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How Large Does n Have to be for Z and t Intervals?

Dennis D. Boos and Jacqueline M. Hughes-Oliver
The American Statistician
Vol. 54, No. 2 (May, 2000), pp. 121-128
DOI: 10.2307/2686030
Stable URL: http://www.jstor.org/stable/2686030
Page Count: 8
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How Large Does n Have to be for Z and t Intervals?
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Abstract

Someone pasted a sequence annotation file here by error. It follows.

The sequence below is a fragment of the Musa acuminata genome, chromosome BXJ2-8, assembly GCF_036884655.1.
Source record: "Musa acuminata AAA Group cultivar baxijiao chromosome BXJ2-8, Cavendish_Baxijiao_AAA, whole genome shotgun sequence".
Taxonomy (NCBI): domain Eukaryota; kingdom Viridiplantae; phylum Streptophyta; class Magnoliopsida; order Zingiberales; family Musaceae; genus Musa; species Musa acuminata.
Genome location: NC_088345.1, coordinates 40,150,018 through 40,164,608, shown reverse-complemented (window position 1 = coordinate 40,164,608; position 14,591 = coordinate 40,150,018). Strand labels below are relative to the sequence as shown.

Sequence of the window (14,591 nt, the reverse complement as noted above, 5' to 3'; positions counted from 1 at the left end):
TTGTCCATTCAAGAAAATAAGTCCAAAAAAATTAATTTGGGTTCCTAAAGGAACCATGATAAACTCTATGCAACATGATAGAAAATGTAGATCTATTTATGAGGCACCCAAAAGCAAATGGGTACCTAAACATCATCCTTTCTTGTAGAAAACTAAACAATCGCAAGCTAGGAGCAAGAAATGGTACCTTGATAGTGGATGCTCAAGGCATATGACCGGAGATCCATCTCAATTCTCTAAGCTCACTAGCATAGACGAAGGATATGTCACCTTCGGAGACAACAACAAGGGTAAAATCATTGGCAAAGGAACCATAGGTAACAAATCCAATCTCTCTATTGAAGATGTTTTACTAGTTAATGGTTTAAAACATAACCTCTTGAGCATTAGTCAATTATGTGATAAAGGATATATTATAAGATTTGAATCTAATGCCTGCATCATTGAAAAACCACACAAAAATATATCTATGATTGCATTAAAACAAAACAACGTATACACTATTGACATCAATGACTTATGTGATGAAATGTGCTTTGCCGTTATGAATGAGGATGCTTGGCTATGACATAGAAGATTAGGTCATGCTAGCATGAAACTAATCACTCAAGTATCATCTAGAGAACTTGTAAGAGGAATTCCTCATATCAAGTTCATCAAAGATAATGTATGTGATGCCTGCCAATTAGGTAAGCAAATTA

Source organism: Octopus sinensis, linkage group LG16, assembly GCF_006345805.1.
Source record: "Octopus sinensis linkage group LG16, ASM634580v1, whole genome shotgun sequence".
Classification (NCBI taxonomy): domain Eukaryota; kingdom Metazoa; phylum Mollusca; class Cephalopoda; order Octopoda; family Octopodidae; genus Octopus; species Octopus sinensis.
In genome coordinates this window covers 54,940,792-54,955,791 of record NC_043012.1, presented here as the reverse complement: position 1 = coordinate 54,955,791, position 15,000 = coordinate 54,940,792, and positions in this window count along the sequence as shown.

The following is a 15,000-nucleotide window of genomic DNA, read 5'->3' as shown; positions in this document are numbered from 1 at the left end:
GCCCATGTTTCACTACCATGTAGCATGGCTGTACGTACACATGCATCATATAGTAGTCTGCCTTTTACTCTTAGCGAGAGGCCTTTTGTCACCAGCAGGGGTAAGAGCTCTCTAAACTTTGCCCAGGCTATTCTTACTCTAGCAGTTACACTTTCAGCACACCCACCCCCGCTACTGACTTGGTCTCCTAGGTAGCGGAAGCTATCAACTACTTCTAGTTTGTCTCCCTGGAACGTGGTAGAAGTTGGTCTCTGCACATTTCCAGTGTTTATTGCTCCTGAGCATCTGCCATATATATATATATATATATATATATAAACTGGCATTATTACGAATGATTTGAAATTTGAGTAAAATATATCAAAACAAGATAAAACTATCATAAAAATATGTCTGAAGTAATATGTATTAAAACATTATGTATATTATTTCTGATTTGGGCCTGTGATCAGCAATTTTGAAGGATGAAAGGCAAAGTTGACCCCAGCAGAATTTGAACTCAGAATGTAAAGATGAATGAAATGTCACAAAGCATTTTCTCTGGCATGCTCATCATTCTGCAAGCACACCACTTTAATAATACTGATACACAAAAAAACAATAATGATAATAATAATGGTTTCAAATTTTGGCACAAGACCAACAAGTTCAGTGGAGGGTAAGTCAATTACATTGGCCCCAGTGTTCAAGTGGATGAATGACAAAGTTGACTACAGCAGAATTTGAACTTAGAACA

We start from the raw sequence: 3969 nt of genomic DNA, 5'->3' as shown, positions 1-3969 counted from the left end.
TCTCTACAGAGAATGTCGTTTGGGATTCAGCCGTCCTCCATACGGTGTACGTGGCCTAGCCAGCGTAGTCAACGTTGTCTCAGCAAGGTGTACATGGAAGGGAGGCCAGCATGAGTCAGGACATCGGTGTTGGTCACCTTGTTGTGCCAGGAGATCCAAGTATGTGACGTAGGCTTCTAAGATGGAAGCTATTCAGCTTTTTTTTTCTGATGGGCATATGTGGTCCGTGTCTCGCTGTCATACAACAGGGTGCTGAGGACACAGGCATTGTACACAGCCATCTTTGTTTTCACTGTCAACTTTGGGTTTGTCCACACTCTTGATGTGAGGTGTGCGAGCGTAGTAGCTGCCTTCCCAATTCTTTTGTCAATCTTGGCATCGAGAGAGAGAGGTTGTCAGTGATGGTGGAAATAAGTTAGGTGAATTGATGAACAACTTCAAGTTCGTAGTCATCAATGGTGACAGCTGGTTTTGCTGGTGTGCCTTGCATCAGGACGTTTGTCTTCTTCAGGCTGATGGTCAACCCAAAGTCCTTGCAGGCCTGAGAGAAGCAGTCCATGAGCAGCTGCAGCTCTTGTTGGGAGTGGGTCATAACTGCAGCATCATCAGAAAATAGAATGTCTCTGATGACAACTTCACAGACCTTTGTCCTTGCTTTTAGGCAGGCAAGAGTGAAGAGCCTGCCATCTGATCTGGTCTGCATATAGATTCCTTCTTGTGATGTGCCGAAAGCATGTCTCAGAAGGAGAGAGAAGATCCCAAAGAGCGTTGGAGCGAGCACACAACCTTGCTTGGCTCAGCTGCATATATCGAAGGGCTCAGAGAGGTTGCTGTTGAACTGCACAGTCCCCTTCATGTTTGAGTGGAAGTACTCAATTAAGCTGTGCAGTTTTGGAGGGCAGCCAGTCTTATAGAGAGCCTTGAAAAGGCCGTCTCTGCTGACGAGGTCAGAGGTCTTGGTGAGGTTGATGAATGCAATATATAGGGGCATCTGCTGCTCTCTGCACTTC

Students invariably ask the question "How large does n have to be for Z and t intervals to give appropriate coverage probabilities?" In this article we review the role of $\sqrt{\beta_1}$(X)/$\sqrt n$, where $\sqrt{\beta_1}$(X) is the skewness coefficient of the random sample, in the answer to this question. We also comment on the opposite effect that $\sqrt{\beta_1}$(X) has on the behavior of t intervals compared to Z intervals, and we suggest simple exercises for deriving rules of thumb for n that result in appropriate confidence interval coverage. Our presentation follows the format of lesson plans for three course levels: introductory, intermediate, and advance. These lesson plans are sequentially developed, meaning that the lesson plan for an intermediate level course includes all activities from the lesson plan for an introductory course, but with additional explanations and/or activities.

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